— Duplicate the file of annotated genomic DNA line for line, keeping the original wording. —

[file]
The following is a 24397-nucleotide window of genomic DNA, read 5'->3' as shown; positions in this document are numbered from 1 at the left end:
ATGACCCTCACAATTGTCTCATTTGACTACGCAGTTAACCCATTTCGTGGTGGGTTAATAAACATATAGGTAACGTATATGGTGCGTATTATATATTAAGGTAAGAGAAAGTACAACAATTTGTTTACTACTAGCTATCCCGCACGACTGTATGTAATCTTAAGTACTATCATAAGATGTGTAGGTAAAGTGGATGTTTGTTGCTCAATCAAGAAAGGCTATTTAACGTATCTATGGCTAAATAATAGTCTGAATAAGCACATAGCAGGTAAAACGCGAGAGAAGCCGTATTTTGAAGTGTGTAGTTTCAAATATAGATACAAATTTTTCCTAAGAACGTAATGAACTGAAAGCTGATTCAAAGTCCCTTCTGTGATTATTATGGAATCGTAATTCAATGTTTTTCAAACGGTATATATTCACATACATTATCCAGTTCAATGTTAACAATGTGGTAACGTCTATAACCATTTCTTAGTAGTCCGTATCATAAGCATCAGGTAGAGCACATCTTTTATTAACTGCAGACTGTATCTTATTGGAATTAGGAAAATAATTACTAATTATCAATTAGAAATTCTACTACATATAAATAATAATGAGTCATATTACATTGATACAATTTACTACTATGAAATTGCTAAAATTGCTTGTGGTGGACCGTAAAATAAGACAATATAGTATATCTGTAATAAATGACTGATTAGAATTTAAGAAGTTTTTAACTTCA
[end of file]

The following is a 24397-nucleotide window of genomic DNA, read 5'->3' as shown; positions in this document are numbered from 1 at the left end:
ATGACCCTCACAATTGTCTCATTTGACTACGCAGTTAACCCATTTCGTGGTGGGTTAATAAACATATAGGTAACGTATATGGTGCGTATTATATATTAAGGTAAGAGAAAGTACAACAATTTGTTTACTACTAGCTATCCCGCACGACTGTATGTAATCTTAAGTACTATCATAAGATGTGTAGGTAAAGTGGATGTTTGTTGCTCAATCAAGAAAGGCTATTTAACGTATCTATGGCTAAATAATAGTCTGAATAAGCACATAGCAGGTAAAACGCGAGAGAAGCCGTATTTTGAAGTGTGTAGTTTCAAATATAGATACAAATTTTTCCTAAGAACGTAATGAACTGAAAGCTGATTCAAAGTCCCTTCTGTGATTATTATGGAATCGTAATTCAATGTTTTTCAAACGGTATATATTCACATACATTATCCAGTTCAATGTTAACAATGTGGTAACGTCTATAACCATTTCTTAGTAGTCCGTATCATAAGCATCAGGTAGAGCACATCTTTTATTAACTGCAGACTGTATCTTATTGGAATTAGGAAAATAATTACTAATTATCAATTAGAAATTCTACTACATATAAATAATAATGAGTCATATTACATTGATACAATTTACTACTATGAAATTGCTAAAATTGCTTGTGGTGGACCGTAAAATAAGACAATATAGTATATCTGTAATAAATGACTGATTAGAATTTAAGAAGTTTTTAACTTCA